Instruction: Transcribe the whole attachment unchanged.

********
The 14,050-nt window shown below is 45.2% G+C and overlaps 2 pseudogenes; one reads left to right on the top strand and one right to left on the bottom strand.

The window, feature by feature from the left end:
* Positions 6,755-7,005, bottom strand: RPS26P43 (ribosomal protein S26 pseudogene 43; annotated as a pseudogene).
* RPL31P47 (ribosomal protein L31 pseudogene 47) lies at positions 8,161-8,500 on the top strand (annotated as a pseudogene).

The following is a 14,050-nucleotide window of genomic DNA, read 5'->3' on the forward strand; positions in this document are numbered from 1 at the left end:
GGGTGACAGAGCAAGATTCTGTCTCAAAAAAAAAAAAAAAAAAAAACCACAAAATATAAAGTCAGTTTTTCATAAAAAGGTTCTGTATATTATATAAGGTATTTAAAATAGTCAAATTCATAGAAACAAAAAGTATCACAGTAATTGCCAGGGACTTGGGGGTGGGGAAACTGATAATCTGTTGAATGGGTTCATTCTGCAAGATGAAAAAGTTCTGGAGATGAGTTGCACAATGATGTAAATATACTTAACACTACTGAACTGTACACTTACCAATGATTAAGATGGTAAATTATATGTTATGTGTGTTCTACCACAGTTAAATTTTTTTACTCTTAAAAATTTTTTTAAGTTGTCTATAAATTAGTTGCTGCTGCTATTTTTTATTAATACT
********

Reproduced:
The 14,050-nt window shown below is 45.2% G+C and overlaps 2 pseudogenes; one reads left to right on the top strand and one right to left on the bottom strand.

The window, feature by feature from the left end:
* Positions 6,755-7,005, bottom strand: RPS26P43 (ribosomal protein S26 pseudogene 43; annotated as a pseudogene).
* RPL31P47 (ribosomal protein L31 pseudogene 47) lies at positions 8,161-8,500 on the top strand (annotated as a pseudogene).

The following is a 14,050-nucleotide window of genomic DNA, read 5'->3' on the forward strand; positions in this document are numbered from 1 at the left end:
GGGTGACAGAGCAAGATTCTGTCTCAAAAAAAAAAAAAAAAAAAAACCACAAAATATAAAGTCAGTTTTTCATAAAAAGGTTCTGTATATTATATAAGGTATTTAAAATAGTCAAATTCATAGAAACAAAAAGTATCACAGTAATTGCCAGGGACTTGGGGGTGGGGAAACTGATAATCTGTTGAATGGGTTCATTCTGCAAGATGAAAAAGTTCTGGAGATGAGTTGCACAATGATGTAAATATACTTAACACTACTGAACTGTACACTTACCAATGATTAAGATGGTAAATTATATGTTATGTGTGTTCTACCACAGTTAAATTTTTTTACTCTTAAAAATTTTTTTAAGTTGTCTATAAATTAGTTGCTGCTGCTATTTTTTATTAATACT